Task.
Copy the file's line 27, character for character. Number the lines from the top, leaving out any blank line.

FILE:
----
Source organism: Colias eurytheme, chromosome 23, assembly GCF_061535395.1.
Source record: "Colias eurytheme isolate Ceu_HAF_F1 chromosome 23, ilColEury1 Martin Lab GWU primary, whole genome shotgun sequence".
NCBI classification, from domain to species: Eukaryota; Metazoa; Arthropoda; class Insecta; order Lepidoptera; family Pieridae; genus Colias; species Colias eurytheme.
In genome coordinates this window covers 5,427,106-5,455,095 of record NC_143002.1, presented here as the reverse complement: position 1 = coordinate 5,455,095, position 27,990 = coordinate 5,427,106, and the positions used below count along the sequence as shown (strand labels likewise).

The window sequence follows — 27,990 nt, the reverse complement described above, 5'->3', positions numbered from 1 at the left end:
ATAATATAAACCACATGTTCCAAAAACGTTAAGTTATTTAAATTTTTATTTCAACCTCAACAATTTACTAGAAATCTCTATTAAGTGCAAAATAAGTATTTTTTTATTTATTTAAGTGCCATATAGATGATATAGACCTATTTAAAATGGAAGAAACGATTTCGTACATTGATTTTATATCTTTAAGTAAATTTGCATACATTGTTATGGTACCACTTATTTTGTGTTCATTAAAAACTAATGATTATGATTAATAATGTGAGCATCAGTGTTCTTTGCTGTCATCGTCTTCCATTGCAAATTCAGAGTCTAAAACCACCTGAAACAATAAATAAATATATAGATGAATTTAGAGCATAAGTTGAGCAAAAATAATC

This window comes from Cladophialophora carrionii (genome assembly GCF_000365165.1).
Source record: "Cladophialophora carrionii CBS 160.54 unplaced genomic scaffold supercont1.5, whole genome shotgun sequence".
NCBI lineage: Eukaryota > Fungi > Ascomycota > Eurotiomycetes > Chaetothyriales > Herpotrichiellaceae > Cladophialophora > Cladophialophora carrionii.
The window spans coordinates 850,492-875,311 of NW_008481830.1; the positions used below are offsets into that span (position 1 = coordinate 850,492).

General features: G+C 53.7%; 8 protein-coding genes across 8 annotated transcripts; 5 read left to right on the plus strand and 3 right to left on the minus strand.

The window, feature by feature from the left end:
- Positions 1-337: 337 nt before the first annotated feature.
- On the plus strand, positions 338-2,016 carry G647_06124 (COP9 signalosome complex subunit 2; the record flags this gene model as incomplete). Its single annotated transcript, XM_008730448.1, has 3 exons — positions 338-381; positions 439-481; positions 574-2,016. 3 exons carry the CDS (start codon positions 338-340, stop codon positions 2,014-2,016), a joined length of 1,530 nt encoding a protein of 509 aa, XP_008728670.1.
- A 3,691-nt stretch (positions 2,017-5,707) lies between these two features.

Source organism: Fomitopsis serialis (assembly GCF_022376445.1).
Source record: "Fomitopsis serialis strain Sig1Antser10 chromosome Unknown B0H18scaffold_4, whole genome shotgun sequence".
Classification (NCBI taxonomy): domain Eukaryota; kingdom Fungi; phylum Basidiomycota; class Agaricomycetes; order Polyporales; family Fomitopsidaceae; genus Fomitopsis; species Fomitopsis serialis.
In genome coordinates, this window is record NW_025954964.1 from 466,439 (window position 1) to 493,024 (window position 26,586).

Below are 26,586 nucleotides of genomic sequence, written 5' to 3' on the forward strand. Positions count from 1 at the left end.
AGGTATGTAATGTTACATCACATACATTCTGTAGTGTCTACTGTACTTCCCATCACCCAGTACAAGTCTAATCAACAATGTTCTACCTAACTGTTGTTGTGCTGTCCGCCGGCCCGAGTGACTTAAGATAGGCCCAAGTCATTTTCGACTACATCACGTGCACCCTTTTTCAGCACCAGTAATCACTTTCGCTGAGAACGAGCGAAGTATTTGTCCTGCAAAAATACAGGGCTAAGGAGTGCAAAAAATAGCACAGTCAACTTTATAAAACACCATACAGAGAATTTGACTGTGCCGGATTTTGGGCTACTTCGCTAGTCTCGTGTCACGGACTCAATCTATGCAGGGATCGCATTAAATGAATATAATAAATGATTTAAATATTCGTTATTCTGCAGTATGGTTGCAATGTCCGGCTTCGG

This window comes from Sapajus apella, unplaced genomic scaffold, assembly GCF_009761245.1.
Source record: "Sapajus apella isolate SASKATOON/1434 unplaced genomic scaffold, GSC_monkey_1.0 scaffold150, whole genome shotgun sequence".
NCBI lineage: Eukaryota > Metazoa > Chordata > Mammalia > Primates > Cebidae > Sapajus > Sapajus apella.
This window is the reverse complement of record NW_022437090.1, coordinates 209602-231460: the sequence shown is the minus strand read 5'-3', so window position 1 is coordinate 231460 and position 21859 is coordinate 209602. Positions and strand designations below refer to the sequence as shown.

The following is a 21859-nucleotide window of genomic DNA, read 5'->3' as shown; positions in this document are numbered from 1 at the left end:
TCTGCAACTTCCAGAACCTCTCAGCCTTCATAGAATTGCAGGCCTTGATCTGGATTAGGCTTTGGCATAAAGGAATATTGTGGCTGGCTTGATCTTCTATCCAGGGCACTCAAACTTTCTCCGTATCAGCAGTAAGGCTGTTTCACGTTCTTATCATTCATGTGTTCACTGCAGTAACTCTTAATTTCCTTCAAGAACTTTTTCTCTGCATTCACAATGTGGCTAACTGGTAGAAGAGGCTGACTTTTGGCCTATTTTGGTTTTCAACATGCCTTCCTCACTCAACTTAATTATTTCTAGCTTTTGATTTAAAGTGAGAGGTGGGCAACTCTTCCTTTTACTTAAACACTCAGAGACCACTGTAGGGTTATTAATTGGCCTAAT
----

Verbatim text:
TCTGCAACTTCCAGAACCTCTCAGCCTTCATAGAATTGCAGGCCTTGATCTGGATTAGGCTTTGGCATAAAGGAATATTGTGGCTGGCTTGATCTTCTATCCAGGGCACTCAAACTTTCTCCGTATCAGCAGTAAGGCTGTTTCACGTTCTTATCATTCATGTGTTCACTGCAGTAACTCTTAATTTCCTTCAAGAACTTTTTCTCTGCATTCACAATGTGGCTAACTGGTAGAAGAGGCTGACTTTTGGCCTATTTTGGTTTTCAACATGCCTTCCTCACTCAACTTAATTATTTCTAGCTTTTGATTTAAAGTGAGAGGTGGGCAACTCTTCCTTTTACTTAAACACTCAGAGACCACTGTAGGGTTATTAATTGGCCTAAT